Corporations write our legislation. They control our systems of information. They manage the political theater of electoral politics and impose our educational curriculum. They have turned the judiciary into one of their wholly owned subsidiaries. They have decimated labor unions and other independent mass organizations, as well as having bought off the Democratic Party, which once defended the rights of workers. With the evisceration of piecemeal and incremental reform—the primary role of liberal, democratic institutions—we are left defenseless against corporate power. ~ Chris Hedges
"They control our systems of information." Surely no one could be so naive as to believe that corporations do not have an interest in turning our encyclopedia into a corporate-approved encyclopedia.
Paul Krugman in 2012 wrote that “the big threat to our discourse is right-wing political correctness, which – unlike the liberal version – has lots of power and money behind it. And the goal is very much the kind of thing Orwell tried to convey with his notion of Newspeak: to make it impossible to talk, and possibly even think, about ideas that challenge the established order”.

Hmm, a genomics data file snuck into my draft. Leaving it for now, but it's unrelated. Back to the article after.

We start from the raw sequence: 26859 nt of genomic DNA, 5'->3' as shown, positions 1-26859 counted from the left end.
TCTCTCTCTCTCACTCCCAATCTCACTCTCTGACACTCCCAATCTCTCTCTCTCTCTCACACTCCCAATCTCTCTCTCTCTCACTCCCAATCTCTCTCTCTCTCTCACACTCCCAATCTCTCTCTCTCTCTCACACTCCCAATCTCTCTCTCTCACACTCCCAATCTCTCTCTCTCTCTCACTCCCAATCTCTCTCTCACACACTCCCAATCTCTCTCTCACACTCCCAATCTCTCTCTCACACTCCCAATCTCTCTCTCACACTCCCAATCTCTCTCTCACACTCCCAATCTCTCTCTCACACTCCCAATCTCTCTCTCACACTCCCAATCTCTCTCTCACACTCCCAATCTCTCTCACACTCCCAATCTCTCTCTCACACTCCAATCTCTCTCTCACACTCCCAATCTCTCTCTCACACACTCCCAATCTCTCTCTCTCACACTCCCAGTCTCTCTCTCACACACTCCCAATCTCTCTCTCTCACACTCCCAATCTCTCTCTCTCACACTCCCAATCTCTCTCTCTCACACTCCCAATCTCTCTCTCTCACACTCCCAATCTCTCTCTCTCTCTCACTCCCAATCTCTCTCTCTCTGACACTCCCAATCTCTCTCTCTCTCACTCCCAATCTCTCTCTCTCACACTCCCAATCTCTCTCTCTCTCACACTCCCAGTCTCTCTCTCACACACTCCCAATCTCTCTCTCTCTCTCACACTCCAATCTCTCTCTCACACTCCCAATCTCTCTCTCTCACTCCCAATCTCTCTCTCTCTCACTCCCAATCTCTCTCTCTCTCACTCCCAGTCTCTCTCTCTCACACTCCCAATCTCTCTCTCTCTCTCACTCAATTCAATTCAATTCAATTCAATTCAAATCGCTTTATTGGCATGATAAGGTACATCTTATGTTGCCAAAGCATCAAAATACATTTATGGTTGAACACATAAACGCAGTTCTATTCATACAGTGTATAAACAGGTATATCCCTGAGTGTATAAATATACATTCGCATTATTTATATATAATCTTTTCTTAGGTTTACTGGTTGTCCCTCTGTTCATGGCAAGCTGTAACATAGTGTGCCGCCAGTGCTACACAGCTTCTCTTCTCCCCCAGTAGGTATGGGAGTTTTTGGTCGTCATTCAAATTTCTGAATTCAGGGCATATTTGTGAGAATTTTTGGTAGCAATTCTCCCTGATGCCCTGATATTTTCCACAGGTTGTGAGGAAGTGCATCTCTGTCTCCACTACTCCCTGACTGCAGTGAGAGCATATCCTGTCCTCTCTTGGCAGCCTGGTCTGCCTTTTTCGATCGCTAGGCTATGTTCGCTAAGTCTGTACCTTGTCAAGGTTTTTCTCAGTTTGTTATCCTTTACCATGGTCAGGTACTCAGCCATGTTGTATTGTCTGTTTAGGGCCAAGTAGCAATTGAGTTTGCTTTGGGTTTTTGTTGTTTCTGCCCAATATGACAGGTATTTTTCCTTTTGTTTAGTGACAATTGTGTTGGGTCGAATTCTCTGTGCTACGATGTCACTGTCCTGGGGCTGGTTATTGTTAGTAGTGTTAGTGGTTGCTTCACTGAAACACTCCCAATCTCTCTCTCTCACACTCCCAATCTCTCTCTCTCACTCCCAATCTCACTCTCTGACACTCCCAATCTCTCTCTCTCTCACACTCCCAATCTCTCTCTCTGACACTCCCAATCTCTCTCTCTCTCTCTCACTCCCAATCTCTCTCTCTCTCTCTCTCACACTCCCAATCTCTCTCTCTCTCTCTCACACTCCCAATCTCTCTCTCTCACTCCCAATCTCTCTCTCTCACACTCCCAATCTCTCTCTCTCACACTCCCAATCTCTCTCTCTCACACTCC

Money is more important for men and $9 an hour is way to much to pay poor people...
I was working on the War on women article where I copied this quote, "You could argue that money is more important for men. I think a guy in their first job, maybe because they expect to be a breadwinner someday, may be a little more money-conscious.", spoken by a Wisconsin state senator who supports Gov. Scott Walker's repeal of a law that protected workers from pay discrimination. His words brought my mind way back to the time that my beloved Aunt Rose, who had never married, retired after spending her entire working life (except for one year) as the city clerk and librarian of a small town in northern Minnesota. When Aunt Rose retired a man was hired to replace her. He started at a higher salary than Aunt Rose retired at because as a "breadwinner", he needed it. He didn't have to take care of the library either--"too distracting" they said.